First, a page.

Gary Taubes, author of, “Why we get fat” and “Good calories, bad calories” has a nice piece out in the NYT Magazine, which poses the question, “Is sugar toxic?” The question is an interesting one to ask and the article is worth reading in it’s entirety. However, as a faculty member in a Department of Pharmacology and Toxicology, there were a couple of statements that caught my attention.
1. A former FDA administrator who now consults with the Corn Refiners Association is quoted as saying that sugar and high-fructose corn syrup might be toxic, but so might any substance that is consumed in ways or quantities that are unatural for humans and that the key question is at what point does a substance go from being harmless to harmful.
This is a great point. A basic principle in pharmacology and toxicology is that you must study the entire dose-response function to really know what you are dealing with. It is always risky to draw strong conclusions from simply comparing two points or two doses to each other. As such, studies that examine a range of acute and chronic “doses” of fructose relative to sucrose or complex carbohydrates could be quite telling. A related point pertains to relative toxicity. It is true that all sorts of substances such as water or salt can be acutely toxic (i.e., fatal) in large enough quantities. So, we must ask how wide a margin of safety we can expect for various substances. Lastly, it is also important to define what we mean by acute and chronic “harm” or “toxicity,” especially when discussing biochemical measures such as glucose tolerance, insulin sensitivity, or LDL levels.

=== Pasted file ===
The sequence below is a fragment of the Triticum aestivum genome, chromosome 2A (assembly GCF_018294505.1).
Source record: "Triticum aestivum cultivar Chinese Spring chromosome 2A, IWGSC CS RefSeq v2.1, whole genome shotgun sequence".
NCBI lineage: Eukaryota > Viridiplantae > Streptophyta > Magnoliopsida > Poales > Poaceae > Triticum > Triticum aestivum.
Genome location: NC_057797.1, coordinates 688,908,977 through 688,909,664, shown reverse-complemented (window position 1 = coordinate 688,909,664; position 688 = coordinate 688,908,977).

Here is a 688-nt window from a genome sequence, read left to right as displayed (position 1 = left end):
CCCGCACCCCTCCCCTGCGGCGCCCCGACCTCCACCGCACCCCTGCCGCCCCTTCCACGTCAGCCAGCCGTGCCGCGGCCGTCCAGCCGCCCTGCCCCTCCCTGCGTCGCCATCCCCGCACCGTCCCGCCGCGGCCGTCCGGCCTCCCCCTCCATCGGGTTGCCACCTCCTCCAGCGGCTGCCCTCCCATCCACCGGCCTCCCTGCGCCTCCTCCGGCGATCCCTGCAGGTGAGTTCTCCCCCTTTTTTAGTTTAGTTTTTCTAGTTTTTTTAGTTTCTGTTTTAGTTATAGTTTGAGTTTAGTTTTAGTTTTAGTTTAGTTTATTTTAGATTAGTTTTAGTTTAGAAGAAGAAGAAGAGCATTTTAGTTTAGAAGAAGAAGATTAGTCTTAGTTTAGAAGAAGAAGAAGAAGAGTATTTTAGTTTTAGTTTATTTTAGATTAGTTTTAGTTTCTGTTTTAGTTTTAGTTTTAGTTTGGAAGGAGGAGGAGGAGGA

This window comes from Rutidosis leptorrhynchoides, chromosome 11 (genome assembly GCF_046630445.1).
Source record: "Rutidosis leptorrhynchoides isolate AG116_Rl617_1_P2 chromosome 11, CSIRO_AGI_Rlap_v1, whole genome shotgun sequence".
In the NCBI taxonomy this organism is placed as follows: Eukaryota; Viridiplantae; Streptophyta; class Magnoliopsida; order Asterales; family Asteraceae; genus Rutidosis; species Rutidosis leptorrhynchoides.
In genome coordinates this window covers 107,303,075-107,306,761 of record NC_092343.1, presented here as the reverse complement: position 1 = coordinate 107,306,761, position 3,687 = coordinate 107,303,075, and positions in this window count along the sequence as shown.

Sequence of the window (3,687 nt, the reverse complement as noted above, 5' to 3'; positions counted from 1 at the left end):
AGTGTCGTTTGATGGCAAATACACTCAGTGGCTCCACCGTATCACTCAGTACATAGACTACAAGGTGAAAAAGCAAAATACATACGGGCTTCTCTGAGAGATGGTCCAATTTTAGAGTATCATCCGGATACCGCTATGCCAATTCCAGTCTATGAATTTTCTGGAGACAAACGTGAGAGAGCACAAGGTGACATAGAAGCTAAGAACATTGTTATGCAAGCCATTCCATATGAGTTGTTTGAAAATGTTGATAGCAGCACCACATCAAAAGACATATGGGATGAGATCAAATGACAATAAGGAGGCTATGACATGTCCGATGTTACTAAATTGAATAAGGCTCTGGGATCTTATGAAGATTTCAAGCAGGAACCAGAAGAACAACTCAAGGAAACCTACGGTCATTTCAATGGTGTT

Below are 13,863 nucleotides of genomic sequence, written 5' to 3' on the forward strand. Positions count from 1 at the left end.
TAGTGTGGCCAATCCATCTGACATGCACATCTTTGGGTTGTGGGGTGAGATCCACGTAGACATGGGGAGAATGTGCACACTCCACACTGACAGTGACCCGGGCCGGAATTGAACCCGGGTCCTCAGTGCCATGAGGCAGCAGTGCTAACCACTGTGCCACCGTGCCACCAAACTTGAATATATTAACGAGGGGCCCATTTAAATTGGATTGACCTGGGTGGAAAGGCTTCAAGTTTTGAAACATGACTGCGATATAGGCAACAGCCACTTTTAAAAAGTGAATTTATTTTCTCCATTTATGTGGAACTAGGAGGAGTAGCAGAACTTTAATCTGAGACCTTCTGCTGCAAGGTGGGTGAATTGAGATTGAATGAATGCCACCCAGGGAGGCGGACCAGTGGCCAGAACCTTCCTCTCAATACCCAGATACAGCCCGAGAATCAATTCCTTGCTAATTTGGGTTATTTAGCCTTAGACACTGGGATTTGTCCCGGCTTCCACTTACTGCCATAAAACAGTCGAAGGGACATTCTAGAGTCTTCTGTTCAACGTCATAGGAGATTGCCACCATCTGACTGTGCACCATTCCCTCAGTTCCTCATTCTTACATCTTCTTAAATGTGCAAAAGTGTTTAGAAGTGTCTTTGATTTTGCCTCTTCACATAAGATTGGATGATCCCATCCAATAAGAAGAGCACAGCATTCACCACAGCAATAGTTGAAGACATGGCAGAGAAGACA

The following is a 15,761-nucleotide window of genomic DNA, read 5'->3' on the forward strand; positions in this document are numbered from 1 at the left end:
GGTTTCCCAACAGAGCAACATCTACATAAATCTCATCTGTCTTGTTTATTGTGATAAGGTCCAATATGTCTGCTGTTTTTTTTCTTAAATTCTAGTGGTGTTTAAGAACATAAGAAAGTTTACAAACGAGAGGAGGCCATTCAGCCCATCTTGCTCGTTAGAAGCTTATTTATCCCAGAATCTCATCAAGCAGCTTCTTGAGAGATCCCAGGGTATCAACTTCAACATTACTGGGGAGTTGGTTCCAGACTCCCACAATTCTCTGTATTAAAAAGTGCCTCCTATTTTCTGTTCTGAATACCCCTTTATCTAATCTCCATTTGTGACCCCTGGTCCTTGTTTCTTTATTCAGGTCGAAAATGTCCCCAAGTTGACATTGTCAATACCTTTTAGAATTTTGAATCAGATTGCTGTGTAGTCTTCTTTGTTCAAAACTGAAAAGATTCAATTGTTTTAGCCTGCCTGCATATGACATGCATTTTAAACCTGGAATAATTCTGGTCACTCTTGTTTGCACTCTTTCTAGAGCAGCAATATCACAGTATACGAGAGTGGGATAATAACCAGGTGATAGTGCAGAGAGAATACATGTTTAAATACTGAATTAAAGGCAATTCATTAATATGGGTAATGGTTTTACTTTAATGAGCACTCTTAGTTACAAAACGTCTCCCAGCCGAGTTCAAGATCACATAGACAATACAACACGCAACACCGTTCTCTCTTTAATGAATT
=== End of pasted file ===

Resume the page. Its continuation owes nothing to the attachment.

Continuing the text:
2. Robert Lustig, of YouTube “Sugar: the bitter truth” video/lecture fame, is quoted as saying that sugar and high-fructose corn syrup are certainly not acute toxins of the kind that FDA typically regulates, but are rather chronic toxins in which the detrimental effects occur over months to years.
This makes me think of cigarettes, which for a long time were regarded as different from the “intoxicating substances” such as alcohol and illicit drugs because of the relative lack of acute impairment from tobacco/nicotine. Typically, the predominant harms from cigarette smoking (cancer, emphysema, heart disease, COPD, etc. ) come with chronic exposure over months to years. And, guess what? FDA just got regulatory authority over tobacco products (about 45 years after the first major report on smoking and health from the Surgeon General). Could the regulation of fructose be in our future?